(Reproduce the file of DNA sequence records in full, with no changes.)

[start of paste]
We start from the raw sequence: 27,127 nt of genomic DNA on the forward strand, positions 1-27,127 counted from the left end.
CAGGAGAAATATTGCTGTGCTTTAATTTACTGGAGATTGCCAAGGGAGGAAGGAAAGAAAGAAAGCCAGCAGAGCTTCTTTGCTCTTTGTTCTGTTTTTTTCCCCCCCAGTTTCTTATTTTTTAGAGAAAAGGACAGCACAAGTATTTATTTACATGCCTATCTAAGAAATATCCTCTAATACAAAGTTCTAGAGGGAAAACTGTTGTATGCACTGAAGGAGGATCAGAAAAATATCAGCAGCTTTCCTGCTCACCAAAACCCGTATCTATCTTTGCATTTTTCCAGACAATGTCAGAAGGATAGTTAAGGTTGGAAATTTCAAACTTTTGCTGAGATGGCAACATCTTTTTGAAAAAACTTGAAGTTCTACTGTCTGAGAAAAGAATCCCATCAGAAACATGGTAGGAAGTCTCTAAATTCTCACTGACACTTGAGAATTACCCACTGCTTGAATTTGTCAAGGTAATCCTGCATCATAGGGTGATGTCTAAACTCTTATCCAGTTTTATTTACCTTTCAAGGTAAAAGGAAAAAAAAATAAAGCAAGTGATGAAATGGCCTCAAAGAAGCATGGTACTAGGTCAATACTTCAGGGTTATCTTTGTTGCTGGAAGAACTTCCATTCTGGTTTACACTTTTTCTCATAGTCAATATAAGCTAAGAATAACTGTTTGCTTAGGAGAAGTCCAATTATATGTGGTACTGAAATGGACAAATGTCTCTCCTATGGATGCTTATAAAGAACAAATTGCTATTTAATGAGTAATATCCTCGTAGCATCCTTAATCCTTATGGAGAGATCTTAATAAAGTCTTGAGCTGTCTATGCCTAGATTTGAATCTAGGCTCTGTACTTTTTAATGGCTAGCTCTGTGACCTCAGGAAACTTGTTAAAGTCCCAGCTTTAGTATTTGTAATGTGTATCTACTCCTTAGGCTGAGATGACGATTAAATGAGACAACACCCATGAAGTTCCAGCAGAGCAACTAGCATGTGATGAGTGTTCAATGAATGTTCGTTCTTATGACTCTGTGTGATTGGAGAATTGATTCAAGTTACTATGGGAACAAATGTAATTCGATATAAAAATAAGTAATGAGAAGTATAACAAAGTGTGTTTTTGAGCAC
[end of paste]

We start from the raw sequence: 27,127 nt of genomic DNA on the forward strand, positions 1-27,127 counted from the left end.
CAGGAGAAATATTGCTGTGCTTTAATTTACTGGAGATTGCCAAGGGAGGAAGGAAAGAAAGAAAGCCAGCAGAGCTTCTTTGCTCTTTGTTCTGTTTTTTTCCCCCCCAGTTTCTTATTTTTTAGAGAAAAGGACAGCACAAGTATTTATTTACATGCCTATCTAAGAAATATCCTCTAATACAAAGTTCTAGAGGGAAAACTGTTGTATGCACTGAAGGAGGATCAGAAAAATATCAGCAGCTTTCCTGCTCACCAAAACCCGTATCTATCTTTGCATTTTTCCAGACAATGTCAGAAGGATAGTTAAGGTTGGAAATTTCAAACTTTTGCTGAGATGGCAACATCTTTTTGAAAAAACTTGAAGTTCTACTGTCTGAGAAAAGAATCCCATCAGAAACATGGTAGGAAGTCTCTAAATTCTCACTGACACTTGAGAATTACCCACTGCTTGAATTTGTCAAGGTAATCCTGCATCATAGGGTGATGTCTAAACTCTTATCCAGTTTTATTTACCTTTCAAGGTAAAAGGAAAAAAAAATAAAGCAAGTGATGAAATGGCCTCAAAGAAGCATGGTACTAGGTCAATACTTCAGGGTTATCTTTGTTGCTGGAAGAACTTCCATTCTGGTTTACACTTTTTCTCATAGTCAATATAAGCTAAGAATAACTGTTTGCTTAGGAGAAGTCCAATTATATGTGGTACTGAAATGGACAAATGTCTCTCCTATGGATGCTTATAAAGAACAAATTGCTATTTAATGAGTAATATCCTCGTAGCATCCTTAATCCTTATGGAGAGATCTTAATAAAGTCTTGAGCTGTCTATGCCTAGATTTGAATCTAGGCTCTGTACTTTTTAATGGCTAGCTCTGTGACCTCAGGAAACTTGTTAAAGTCCCAGCTTTAGTATTTGTAATGTGTATCTACTCCTTAGGCTGAGATGACGATTAAATGAGACAACACCCATGAAGTTCCAGCAGAGCAACTAGCATGTGATGAGTGTTCAATGAATGTTCGTTCTTATGACTCTGTGTGATTGGAGAATTGATTCAAGTTACTATGGGAACAAATGTAATTCGATATAAAAATAAGTAATGAGAAGTATAACAAAGTGTGTTTTTGAGCAC